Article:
"It was like we had no arms," he said. "Everything was shouldered and blocking. Some young guys put some embarrassing stuff on tape."

Cornerback Antonio Hamilton led the way with seven tackles, one for loss, and got himself a forced fumble. Though, it's likely not a good sign when a corner has the most tackles on the team. Safety Javon Hagan had three tackles for loss, which was great, but experienced a rollercoaster of emotions when he fumbled a fantastic interception he managed to get his hands on to give the ball back to the Bengals.

The defense was also out there a lot more than the offense. Cincinnati had a 34:15 to 25:45 time of possession advantage over the Bucs. And when the Bucs' offense did have the ball in their hands, they weren't able to get anything going in the second half, especially. The first two drives of the second half ended in interceptions, the next four were punts and then time expired on the night during the Bucs' last possession, which was all of 16 seconds.

3. The really ugly.

Honestly, because it's preseason, the really ugly Arians was referring to isn't much of a concern at all. Special teams was a major emphasis all night, given how much a lot of depth guys had to prove in that phase of the ball, so it's natural there are improvements to be made there.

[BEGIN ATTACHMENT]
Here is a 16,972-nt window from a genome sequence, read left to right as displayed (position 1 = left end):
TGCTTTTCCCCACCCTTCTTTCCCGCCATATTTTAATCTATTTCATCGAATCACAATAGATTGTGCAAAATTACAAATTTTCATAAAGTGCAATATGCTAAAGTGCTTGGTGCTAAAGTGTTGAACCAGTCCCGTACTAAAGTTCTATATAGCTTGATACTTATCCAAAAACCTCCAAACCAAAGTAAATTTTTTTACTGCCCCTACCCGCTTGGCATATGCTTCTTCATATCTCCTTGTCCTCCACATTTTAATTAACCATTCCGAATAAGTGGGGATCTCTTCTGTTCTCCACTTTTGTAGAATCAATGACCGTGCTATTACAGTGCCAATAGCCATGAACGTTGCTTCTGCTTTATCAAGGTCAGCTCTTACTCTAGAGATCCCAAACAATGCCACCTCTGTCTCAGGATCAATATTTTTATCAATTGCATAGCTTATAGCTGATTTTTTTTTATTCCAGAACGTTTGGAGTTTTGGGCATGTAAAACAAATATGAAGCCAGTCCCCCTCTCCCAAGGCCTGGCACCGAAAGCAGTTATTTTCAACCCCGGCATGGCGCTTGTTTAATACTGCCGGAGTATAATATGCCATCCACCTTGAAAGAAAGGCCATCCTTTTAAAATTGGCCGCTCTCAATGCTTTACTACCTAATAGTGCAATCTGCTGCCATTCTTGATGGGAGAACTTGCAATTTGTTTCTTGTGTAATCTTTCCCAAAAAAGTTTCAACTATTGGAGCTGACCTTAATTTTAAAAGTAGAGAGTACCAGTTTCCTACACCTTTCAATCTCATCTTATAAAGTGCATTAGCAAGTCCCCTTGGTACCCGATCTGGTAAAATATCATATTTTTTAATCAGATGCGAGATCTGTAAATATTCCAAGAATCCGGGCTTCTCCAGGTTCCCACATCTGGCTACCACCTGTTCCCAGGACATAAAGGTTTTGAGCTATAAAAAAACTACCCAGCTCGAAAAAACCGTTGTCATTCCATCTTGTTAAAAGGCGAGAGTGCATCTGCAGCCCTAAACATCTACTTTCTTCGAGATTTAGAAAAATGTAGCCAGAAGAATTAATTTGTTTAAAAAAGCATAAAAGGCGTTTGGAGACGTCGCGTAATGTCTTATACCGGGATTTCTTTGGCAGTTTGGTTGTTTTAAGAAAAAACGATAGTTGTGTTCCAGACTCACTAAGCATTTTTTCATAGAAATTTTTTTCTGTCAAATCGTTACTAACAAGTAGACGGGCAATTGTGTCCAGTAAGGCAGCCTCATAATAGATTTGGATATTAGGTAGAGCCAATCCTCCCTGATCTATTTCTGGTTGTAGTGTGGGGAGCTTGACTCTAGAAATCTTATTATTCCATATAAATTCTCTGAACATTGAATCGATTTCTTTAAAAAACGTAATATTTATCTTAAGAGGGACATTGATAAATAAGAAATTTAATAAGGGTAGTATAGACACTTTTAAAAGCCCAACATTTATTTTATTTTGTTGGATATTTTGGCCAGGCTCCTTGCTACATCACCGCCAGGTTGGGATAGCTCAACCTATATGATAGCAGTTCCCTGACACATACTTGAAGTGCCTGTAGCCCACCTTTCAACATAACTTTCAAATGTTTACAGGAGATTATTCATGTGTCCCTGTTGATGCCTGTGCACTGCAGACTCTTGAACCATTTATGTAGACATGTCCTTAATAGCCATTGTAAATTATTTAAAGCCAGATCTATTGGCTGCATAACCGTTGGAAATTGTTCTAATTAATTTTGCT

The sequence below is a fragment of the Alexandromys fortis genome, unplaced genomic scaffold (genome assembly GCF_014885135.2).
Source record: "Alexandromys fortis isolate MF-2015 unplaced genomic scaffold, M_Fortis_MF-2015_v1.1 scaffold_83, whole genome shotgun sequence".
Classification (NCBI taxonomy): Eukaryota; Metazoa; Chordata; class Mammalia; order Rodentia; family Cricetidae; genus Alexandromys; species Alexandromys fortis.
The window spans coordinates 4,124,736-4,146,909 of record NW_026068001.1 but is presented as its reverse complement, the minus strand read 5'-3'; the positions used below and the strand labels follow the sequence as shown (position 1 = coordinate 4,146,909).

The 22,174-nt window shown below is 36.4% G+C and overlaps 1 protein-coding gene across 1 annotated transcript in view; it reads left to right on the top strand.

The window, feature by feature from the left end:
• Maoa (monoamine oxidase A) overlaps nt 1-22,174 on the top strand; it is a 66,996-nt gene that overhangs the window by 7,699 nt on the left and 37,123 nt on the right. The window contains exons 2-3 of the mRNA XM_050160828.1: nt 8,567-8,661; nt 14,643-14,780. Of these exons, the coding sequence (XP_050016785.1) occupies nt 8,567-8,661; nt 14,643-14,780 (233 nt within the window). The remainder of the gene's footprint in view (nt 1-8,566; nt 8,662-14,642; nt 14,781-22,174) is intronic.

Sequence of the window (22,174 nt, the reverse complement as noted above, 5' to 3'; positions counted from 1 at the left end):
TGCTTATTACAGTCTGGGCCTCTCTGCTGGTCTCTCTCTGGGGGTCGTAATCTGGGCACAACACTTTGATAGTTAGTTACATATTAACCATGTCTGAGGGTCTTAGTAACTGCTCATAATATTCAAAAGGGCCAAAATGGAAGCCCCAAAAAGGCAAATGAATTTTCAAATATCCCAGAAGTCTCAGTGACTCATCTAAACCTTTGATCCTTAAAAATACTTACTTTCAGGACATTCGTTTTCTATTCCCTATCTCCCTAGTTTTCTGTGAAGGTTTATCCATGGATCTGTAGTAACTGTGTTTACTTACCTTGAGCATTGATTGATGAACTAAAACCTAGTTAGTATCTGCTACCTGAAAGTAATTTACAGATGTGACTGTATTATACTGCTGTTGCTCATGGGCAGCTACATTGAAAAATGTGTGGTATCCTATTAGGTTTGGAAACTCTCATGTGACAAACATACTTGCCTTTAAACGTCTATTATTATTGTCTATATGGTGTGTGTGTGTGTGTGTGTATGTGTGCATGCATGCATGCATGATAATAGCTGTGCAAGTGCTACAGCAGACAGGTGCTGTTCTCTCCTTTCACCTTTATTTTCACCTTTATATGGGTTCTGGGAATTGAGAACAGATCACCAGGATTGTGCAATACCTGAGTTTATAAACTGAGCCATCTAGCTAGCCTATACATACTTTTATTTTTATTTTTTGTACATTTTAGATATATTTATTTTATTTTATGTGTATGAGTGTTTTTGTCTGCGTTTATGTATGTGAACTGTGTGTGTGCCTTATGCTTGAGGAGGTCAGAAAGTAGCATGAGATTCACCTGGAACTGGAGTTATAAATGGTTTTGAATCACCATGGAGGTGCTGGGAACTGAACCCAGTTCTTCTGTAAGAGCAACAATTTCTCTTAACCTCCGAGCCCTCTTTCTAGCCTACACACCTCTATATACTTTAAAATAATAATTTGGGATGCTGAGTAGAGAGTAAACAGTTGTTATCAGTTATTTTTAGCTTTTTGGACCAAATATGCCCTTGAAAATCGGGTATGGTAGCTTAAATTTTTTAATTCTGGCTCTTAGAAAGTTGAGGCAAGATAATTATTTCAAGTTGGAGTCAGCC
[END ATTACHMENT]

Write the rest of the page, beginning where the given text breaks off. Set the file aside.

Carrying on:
"I think the major improvement will be blocking when the kicks are short," Arians said. "We didn't do a very good job of setting on our kickoff return guys. We set on them way too late, and I think Ke'Shawn really got his shot to get up the field, but I know what he can do. I think Jaelon [Darden] is fine. He has a ton of tape from college. Jaydon Mickens has done it before so I want to give Scotty Miller some reps on punt return this week and see what he can do."

That's why it was perhaps even more of an eye sore when the Bucs went to go for two points after their first touchdown of the night but ended up setting up for a fake… only to revert back to a traditional point after attempt that was then illegal because they were lined up on the two-yard line.

"You could have called a time out or you could have taken a delay of game," said Arians of the options the team had at that point. "Or you just could have ran the damn fake. That's what we wanted to do."

It's not what happened but rest assured, just like pretty much all of the lowlights of the loss to the Bengals, it will be corrected before the real thing begins. There shouldn't be cause for concern going forward, especially with the starting defense playing lights out and special teams players flashing good things. That's what preseason is for – getting your sea legs.